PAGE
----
Tomorrow schools around BC will celebrate the Day of Pink, a day to highlight student action to resist homophobia and defend classmates who are being bullied for their real or perceived sexual orientation.
To mark the day, the BC Teachers’ Federation and the Pride Education Network (PEN) are launching a new resource for teachers entitled The Gender Spectrum: What Educators Need to Know. This new guidebook will complement the resources currently available to help teachers address homophobia and transphobia in schools.
“For over a decade, the BCTF and PEN have been working together to create safe and inclusive schools for all students and families—whatever their place on the gender spectrum,” said BCTF President Susan Lambert. “I’m very proud of our ongoing work in this area.”
The BCTF and PEN are making a difference by providing resources, lesson plans, and professional development workshops on anti-homophobia education and by supporting Gay Straight Alliance clubs: 65 are currently active in BC secondary schools. As well, local teacher unions, parents and students have been calling for discrete policies to support lesbian, gay, bisexual, transgender, two-spirited, queer and questioning (LGBTQ) students and same-gender families. To date, 12 school boards in BC have adopted policies in this area.
By contrast, neither political party in BC has taken any concrete action to protect LGBTQ students, despite years of lobbying and advocacy work. Recently, PEN conducted a survey of leadership candidates, but few chose to respond.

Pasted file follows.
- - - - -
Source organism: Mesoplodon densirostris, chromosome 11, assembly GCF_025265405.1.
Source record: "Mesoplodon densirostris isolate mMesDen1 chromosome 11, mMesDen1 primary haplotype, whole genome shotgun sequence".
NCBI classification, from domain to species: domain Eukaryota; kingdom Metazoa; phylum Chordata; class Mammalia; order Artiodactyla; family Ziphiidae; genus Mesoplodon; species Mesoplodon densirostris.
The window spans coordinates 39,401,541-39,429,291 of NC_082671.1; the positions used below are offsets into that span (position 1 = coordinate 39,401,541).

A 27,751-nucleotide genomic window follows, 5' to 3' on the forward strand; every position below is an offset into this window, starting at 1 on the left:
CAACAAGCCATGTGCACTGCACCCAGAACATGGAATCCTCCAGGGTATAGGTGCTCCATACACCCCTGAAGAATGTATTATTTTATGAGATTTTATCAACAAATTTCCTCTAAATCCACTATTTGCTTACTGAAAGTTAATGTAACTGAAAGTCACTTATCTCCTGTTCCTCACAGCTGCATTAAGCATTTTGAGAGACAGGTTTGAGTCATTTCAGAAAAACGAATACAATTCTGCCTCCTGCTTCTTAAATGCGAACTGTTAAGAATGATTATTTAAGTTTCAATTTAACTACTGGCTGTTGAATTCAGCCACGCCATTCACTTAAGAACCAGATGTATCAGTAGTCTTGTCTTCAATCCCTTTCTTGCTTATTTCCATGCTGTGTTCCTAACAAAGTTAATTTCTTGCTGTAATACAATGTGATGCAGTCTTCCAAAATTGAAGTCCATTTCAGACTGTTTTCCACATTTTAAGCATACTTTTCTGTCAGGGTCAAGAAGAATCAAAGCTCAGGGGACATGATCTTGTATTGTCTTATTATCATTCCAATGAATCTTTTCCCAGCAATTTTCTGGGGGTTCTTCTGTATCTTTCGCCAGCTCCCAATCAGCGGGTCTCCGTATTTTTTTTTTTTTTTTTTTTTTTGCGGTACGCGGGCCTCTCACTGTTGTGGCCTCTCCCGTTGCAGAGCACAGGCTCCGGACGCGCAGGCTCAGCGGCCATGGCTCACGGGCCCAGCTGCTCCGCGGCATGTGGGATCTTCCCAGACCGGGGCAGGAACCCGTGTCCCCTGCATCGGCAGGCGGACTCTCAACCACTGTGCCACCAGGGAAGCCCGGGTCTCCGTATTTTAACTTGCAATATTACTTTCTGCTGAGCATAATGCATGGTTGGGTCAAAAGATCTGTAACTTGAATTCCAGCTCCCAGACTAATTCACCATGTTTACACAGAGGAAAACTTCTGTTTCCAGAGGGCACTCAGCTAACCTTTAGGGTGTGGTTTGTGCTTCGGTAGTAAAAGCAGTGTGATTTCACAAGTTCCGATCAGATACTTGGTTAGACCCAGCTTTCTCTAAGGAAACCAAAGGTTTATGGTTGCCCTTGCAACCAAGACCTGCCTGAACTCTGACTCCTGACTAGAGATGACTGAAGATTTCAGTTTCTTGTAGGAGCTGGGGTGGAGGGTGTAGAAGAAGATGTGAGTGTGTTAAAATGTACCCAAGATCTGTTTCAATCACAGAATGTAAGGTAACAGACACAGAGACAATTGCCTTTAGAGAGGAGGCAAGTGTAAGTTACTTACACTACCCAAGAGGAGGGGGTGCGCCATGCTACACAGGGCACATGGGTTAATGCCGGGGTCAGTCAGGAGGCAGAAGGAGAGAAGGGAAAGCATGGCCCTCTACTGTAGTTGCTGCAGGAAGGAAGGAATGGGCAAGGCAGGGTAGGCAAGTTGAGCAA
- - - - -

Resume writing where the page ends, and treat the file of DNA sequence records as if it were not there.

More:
“The silence on the part of politicians of all stripes is deafening,” says Faune Johnson, a retired teacher and PEN member. “We’ve asked for action for many years but politicians continue to ignore the plight of LGBTQ students. True leaders step up to the plate; they don’t hide behind a wall of silence.”
Kindergarten teacher Jessica Campbell concurs. “Homophobia and transphobia can affect any student at any age. I see it in my classroom. Hatred is a learned behaviour. Teachers are trying hard to eradicate it without any support from the Ministry of Education. What we really need are mandatory LGBTQ policies in every school district and concrete support for us to do this critical work,” Campbell said.
Lambert noted that the Day of Pink is not a generic anti-bullying day. It originated when students came together to assert that homophobic bullying in particular had no place in their schools. “As teachers, we know that our students often teach us important life lessons. The Day of Pink is an important example of how adults can learn from young people about how to build a better world,” Lambert said.